Fidelity Spartan 500 Index Inv (FUSEX)

Fees: 0.10%
Annual Holdings Turnover (Jun 4, 2010) : 11.00%

Vanguard 500 Index Investor (VFINX)

Fees: 0.18%
Annual Holdings Turnover (Jun 4, 2010) : 12.00%

Schwab S&P 500 Index (SWPPX)

Fees: 0.13%
Annual Holdings Turnover (Jun 4, 2010) : 3.00%

DWS S&P 500 Index B (SXPBX)

Fees: 1.37%
Annual Holdings Turnover (Jun 4, 2010) : 9.00%

State Farm S&P 500 Index B (SNPBX)

Fees: 1.50%
Annual Holdings Turnover (Jun 4, 2010) : 5.00%

Rydex S&P 500 C (RYSYX)

Fees: 2.28%
Annual Holdings Turnover (Jun 4, 2010) : 58.00%

As you can see, not only are these funds are not equal but they are actually quite different. There's over 2% points difference in the fees, and over 50% difference in the turnover rate!

The fees I could understand, since some brokerages are going to charge more. One may not be as efficient as another, or maybe they just have higher marketing overhead. But the turnover is ridiculous on a fund that should track an index of a known 500 stocks. I mean, 58% turnover on an S&P 500 index is just insane!

There's no excuse for it. Well, I mean there is because they must be doing some fancy options or shorting voodoo in an effort to boost returns, but it isn't working. Just look at this comparison of the Schwab S&P 500 Index and the Rydex S&P 500 C:

Not only does the Rydex cost over 2% more in fees, but the turnover rate is 55% more (which means potentially higher taxes if you hold it in a taxable account) but its performance lags both the Schwab fund and the index it's meant to track!

I'm at a loss to explain why an informed investor would ever choose this fund. In fact, the performance of the Fidelity Spartan 500 Index Inv, Vanguard 500 Index Investor and Schwab S&P 500 Index is pretty much a wash:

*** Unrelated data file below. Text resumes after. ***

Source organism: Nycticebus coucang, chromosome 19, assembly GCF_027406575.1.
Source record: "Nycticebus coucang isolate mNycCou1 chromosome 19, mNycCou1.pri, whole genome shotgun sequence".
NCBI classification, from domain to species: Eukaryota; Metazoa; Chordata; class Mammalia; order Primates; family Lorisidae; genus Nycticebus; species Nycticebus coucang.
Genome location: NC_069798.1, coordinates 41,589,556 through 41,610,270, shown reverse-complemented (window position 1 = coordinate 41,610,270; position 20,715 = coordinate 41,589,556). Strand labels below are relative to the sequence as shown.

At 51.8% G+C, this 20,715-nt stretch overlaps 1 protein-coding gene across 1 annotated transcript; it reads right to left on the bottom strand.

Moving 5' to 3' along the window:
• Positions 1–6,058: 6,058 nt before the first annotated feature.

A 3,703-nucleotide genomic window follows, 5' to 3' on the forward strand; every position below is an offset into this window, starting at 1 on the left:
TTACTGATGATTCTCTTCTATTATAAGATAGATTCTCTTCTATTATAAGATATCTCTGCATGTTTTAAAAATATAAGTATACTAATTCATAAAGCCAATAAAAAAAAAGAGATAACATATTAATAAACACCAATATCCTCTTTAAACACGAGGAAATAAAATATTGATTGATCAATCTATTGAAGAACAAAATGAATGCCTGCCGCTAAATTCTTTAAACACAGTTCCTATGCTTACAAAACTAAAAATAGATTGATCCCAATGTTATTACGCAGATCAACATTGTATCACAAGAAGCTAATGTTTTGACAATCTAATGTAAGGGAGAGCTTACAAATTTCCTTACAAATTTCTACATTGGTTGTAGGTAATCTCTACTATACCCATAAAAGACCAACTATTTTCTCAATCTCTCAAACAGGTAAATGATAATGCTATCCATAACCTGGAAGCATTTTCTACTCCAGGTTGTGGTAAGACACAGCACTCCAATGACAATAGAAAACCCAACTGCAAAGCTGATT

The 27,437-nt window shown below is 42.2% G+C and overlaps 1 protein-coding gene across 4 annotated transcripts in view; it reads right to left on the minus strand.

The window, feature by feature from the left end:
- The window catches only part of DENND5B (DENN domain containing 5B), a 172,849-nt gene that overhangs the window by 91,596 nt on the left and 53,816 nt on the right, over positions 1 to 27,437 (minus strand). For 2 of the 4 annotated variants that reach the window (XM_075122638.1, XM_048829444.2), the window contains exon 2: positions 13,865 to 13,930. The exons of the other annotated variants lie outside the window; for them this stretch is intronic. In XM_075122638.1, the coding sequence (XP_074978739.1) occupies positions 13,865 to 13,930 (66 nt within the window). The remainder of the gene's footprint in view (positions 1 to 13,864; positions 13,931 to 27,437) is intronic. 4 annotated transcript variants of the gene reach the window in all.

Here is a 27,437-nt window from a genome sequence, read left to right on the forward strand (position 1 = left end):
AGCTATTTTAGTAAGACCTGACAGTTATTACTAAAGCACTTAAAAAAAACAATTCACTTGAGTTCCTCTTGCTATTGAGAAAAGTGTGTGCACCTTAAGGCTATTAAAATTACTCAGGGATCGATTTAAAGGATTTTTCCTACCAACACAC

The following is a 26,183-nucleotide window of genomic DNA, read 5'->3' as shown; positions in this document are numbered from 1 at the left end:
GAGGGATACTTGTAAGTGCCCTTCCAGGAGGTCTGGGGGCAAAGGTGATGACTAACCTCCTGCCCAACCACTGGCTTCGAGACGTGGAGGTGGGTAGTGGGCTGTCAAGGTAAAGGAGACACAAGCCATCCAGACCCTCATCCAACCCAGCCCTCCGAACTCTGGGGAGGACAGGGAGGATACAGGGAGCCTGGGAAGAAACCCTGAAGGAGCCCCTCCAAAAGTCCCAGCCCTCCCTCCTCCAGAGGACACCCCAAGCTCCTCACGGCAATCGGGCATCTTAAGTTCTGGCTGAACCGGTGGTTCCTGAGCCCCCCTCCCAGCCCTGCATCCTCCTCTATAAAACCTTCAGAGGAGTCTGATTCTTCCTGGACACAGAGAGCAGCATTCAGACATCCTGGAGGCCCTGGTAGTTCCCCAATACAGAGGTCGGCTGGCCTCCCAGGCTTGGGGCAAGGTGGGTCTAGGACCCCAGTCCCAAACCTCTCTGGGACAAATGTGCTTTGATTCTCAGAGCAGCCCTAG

So, I'd probably pick the Fidelity Spartan, unless only one of the others was available. But that's just me. ;-)

Monday, July 5, 2010

3 Stocks To Sell?

Often times when a bull market gets a little long in the tooth, the stocks that were heavy favorites are suddenly left in the dust. Other times, these stocks can simply get caught in a stock market reversal.

Here are 3 high flying stocks that Morningstar suggests might be due for a fall.

Opentable (OPEN)

Price/Fair Value Estimate: 2.3, YTD Total Return: 63%

Opentable offers an automated reservation system that allows restaurants to cut costs and become more efficient. It's certainly something that you could expect to do well in a recession, but at nearly two and a half times its Morningstar Fair Value Estimate it could be past its prime. It's also in a market with fairly low cost to enter, so its competative advantage may not be enough to protect it.

Cardiome Pharma (CRME)

Price/Fair Value Estimate: 1.6, YTD Total Return: 79%

Cardiome makes the heart drug Kynapid. Kynapid recently had some success with the FDA, but has come under some increased attent due to potential problems with a subset of the population. Drug stocks are always tricky for just this reason. Tread lightly.

SuccessFactors (SFSF)

Price/Fair Value Estimate: 1.8, YTD Total Return: 23%

SuccessFactors makes HR software, which is a relatively untapped market so it would seem to be nicely positioned. Unfortunately, it hasn't made a profit yet. That's not a bad thing for a speculative stock, but I like to know what I'm buying into has at least some value beyond that of stock.